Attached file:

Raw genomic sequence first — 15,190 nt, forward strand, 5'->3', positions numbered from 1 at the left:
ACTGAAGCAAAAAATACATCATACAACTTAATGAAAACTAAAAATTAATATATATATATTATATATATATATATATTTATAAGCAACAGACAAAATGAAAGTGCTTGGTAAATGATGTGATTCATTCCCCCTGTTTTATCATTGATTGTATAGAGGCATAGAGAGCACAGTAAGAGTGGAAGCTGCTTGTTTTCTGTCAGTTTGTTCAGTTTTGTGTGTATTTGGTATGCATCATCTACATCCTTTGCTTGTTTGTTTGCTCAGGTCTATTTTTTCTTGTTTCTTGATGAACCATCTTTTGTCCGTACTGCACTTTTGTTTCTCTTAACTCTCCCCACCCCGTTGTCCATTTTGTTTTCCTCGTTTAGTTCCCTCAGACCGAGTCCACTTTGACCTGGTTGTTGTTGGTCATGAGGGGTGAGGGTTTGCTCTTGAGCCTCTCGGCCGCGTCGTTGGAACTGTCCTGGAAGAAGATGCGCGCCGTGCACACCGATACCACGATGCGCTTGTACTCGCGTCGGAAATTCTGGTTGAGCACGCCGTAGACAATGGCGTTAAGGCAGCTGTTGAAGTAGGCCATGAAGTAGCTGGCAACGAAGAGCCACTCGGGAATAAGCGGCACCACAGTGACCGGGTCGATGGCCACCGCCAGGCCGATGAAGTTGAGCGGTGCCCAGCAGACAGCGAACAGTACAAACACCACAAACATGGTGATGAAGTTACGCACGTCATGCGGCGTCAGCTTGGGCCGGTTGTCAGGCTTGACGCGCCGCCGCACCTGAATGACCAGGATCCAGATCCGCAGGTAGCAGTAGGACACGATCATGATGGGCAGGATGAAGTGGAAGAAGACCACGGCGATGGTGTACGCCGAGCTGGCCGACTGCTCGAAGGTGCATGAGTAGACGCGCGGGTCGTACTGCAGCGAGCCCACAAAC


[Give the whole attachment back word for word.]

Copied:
Raw genomic sequence first — 15,190 nt, forward strand, 5'->3', positions numbered from 1 at the left:
ACTGAAGCAAAAAATACATCATACAACTTAATGAAAACTAAAAATTAATATATATATATTATATATATATATATATTTATAAGCAACAGACAAAATGAAAGTGCTTGGTAAATGATGTGATTCATTCCCCCTGTTTTATCATTGATTGTATAGAGGCATAGAGAGCACAGTAAGAGTGGAAGCTGCTTGTTTTCTGTCAGTTTGTTCAGTTTTGTGTGTATTTGGTATGCATCATCTACATCCTTTGCTTGTTTGTTTGCTCAGGTCTATTTTTTCTTGTTTCTTGATGAACCATCTTTTGTCCGTACTGCACTTTTGTTTCTCTTAACTCTCCCCACCCCGTTGTCCATTTTGTTTTCCTCGTTTAGTTCCCTCAGACCGAGTCCACTTTGACCTGGTTGTTGTTGGTCATGAGGGGTGAGGGTTTGCTCTTGAGCCTCTCGGCCGCGTCGTTGGAACTGTCCTGGAAGAAGATGCGCGCCGTGCACACCGATACCACGATGCGCTTGTACTCGCGTCGGAAATTCTGGTTGAGCACGCCGTAGACAATGGCGTTAAGGCAGCTGTTGAAGTAGGCCATGAAGTAGCTGGCAACGAAGAGCCACTCGGGAATAAGCGGCACCACAGTGACCGGGTCGATGGCCACCGCCAGGCCGATGAAGTTGAGCGGTGCCCAGCAGACAGCGAACAGTACAAACACCACAAACATGGTGATGAAGTTACGCACGTCATGCGGCGTCAGCTTGGGCCGGTTGTCAGGCTTGACGCGCCGCCGCACCTGAATGACCAGGATCCAGATCCGCAGGTAGCAGTAGGACACGATCATGATGGGCAGGATGAAGTGGAAGAAGACCACGGCGATGGTGTACGCCGAGCTGGCCGACTGCTCGAAGGTGCATGAGTAGACGCGCGGGTCGTACTGCAGCGAGCCCACAAAC